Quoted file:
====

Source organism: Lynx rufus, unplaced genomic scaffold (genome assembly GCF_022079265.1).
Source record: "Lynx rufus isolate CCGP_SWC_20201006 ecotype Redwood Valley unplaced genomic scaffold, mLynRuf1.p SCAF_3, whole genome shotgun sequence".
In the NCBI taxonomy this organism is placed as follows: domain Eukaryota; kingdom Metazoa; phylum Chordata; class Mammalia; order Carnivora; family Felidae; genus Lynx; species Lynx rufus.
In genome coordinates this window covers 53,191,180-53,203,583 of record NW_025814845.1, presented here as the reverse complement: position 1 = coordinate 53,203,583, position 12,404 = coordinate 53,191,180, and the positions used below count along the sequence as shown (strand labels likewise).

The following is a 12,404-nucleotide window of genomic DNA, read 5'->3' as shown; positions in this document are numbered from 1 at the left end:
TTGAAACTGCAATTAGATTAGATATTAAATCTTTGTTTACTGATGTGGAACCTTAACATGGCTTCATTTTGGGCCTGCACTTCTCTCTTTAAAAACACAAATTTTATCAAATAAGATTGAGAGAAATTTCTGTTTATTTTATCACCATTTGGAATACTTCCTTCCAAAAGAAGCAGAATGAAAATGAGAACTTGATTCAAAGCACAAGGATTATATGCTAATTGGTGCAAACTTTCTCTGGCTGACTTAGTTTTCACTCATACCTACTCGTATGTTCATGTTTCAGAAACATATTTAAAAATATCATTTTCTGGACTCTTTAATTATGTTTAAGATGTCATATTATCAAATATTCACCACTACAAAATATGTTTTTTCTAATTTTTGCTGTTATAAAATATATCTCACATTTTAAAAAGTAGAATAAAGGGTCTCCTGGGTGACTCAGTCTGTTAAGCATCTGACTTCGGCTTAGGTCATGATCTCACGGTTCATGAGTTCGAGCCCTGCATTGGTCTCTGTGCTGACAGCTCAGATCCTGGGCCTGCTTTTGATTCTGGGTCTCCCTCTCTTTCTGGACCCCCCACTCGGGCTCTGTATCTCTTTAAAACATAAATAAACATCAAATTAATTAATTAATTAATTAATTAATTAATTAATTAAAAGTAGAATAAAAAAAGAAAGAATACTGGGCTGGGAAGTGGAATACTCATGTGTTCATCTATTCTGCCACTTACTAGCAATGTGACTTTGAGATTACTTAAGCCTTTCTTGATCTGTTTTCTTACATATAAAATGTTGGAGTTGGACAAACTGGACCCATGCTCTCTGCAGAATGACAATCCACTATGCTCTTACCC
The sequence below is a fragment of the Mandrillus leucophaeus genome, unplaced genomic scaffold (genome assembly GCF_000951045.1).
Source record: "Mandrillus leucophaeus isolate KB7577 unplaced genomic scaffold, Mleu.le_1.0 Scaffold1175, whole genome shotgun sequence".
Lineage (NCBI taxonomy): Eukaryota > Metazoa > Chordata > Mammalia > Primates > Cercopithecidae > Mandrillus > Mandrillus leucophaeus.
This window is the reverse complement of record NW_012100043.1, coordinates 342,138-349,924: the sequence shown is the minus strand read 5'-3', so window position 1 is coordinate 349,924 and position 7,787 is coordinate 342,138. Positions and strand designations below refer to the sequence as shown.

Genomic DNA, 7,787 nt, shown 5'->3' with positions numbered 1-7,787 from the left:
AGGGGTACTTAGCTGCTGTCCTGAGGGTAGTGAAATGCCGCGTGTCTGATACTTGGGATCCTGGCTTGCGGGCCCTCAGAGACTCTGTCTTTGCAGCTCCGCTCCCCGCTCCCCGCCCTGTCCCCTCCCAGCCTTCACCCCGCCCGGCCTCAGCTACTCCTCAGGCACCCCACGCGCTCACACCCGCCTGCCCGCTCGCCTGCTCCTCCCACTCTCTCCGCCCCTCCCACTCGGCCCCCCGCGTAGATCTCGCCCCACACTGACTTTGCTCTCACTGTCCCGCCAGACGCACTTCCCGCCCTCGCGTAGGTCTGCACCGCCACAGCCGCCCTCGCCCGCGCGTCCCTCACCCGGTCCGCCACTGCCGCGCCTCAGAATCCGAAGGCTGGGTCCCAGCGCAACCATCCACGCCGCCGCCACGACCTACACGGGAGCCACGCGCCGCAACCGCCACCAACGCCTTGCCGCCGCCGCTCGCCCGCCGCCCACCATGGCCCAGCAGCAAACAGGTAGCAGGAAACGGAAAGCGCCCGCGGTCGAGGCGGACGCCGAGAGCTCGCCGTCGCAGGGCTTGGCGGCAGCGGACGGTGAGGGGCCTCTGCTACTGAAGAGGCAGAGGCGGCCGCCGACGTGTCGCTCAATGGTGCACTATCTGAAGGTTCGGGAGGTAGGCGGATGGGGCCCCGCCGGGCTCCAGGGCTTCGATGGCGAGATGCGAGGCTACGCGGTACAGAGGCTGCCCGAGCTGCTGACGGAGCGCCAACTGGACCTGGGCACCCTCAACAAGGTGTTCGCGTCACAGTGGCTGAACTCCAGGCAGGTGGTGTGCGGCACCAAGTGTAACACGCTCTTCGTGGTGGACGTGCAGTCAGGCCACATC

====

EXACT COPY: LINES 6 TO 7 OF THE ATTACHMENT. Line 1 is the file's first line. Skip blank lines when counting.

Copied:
TTGAAACTGCAATTAGATTAGATATTAAATCTTTGTTTACTGATGTGGAACCTTAACATGGCTTCATTTTGGGCCTGCACTTCTCTCTTTAAAAACACAAATTTTATCAAATAAGATTGAGAGAAATTTCTGTTTATTTTATCACCATTTGGAATACTTCCTTCCAAAAGAAGCAGAATGAAAATGAGAACTTGATTCAAAGCACAAGGATTATATGCTAATTGGTGCAAACTTTCTCTGGCTGACTTAGTTTTCACTCATACCTACTCGTATGTTCATGTTTCAGAAACATATTTAAAAATATCATTTTCTGGACTCTTTAATTATGTTTAAGATGTCATATTATCAAATATTCACCACTACAAAATATGTTTTTTCTAATTTTTGCTGTTATAAAATATATCTCACATTTTAAAAAGTAGAATAAAGGGTCTCCTGGGTGACTCAGTCTGTTAAGCATCTGACTTCGGCTTAGGTCATGATCTCACGGTTCATGAGTTCGAGCCCTGCATTGGTCTCTGTGCTGACAGCTCAGATCCTGGGCCTGCTTTTGATTCTGGGTCTCCCTCTCTTTCTGGACCCCCCACTCGGGCTCTGTATCTCTTTAAAACATAAATAAACATCAAATTAATTAATTAATTAATTAATTAATTAATTAATTAAAAGTAGAATAAAAAAAGAAAGAATACTGGGCTGGGAAGTGGAATACTCATGTGTTCATCTATTCTGCCACTTACTAGCAATGTGACTTTGAGATTACTTAAGCCTTTCTTGATCTGTTTTCTTACATATAAAATGTTGGAGTTGGACAAACTGGACCCATGCTCTCTGCAGAATGACAATCCACTATGCTCTTACCC
The sequence below is a fragment of the Mandrillus leucophaeus genome, unplaced genomic scaffold (genome assembly GCF_000951045.1).